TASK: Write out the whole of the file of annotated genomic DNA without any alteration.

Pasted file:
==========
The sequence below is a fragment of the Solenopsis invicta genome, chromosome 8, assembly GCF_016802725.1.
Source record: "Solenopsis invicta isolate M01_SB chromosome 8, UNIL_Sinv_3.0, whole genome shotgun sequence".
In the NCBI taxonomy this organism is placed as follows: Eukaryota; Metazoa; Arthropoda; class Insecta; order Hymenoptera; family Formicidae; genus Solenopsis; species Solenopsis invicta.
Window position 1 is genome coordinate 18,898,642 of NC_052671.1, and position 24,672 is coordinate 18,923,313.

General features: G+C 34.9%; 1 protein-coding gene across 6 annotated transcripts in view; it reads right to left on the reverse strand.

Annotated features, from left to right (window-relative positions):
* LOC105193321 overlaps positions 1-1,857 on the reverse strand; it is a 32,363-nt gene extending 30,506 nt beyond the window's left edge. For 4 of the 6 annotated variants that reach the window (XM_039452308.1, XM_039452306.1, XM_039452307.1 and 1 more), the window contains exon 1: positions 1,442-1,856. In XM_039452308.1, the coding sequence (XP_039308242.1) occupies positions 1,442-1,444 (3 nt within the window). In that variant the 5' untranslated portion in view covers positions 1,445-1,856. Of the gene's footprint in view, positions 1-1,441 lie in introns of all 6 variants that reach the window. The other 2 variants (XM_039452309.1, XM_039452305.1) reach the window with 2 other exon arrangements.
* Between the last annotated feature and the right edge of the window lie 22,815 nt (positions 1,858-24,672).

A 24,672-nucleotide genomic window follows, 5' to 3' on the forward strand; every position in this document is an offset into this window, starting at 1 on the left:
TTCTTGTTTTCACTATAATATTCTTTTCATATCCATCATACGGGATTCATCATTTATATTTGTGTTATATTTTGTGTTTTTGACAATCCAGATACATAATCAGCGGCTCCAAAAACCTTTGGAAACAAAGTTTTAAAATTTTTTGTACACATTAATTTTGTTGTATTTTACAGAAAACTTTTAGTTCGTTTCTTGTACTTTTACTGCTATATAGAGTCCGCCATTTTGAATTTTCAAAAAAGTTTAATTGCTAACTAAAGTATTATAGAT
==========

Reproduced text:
The sequence below is a fragment of the Solenopsis invicta genome, chromosome 8, assembly GCF_016802725.1.
Source record: "Solenopsis invicta isolate M01_SB chromosome 8, UNIL_Sinv_3.0, whole genome shotgun sequence".
In the NCBI taxonomy this organism is placed as follows: Eukaryota; Metazoa; Arthropoda; class Insecta; order Hymenoptera; family Formicidae; genus Solenopsis; species Solenopsis invicta.
Window position 1 is genome coordinate 18,898,642 of NC_052671.1, and position 24,672 is coordinate 18,923,313.

General features: G+C 34.9%; 1 protein-coding gene across 6 annotated transcripts in view; it reads right to left on the reverse strand.

Annotated features, from left to right (window-relative positions):
* LOC105193321 overlaps positions 1-1,857 on the reverse strand; it is a 32,363-nt gene extending 30,506 nt beyond the window's left edge. For 4 of the 6 annotated variants that reach the window (XM_039452308.1, XM_039452306.1, XM_039452307.1 and 1 more), the window contains exon 1: positions 1,442-1,856. In XM_039452308.1, the coding sequence (XP_039308242.1) occupies positions 1,442-1,444 (3 nt within the window). In that variant the 5' untranslated portion in view covers positions 1,445-1,856. Of the gene's footprint in view, positions 1-1,441 lie in introns of all 6 variants that reach the window. The other 2 variants (XM_039452309.1, XM_039452305.1) reach the window with 2 other exon arrangements.
* Between the last annotated feature and the right edge of the window lie 22,815 nt (positions 1,858-24,672).

A 24,672-nucleotide genomic window follows, 5' to 3' on the forward strand; every position in this document is an offset into this window, starting at 1 on the left:
TTCTTGTTTTCACTATAATATTCTTTTCATATCCATCATACGGGATTCATCATTTATATTTGTGTTATATTTTGTGTTTTTGACAATCCAGATACATAATCAGCGGCTCCAAAAACCTTTGGAAACAAAGTTTTAAAATTTTTTGTACACATTAATTTTGTTGTATTTTACAGAAAACTTTTAGTTCGTTTCTTGTACTTTTACTGCTATATAGAGTCCGCCATTTTGAATTTTCAAAAAAGTTTAATTGCTAACTAAAGTATTATAGAT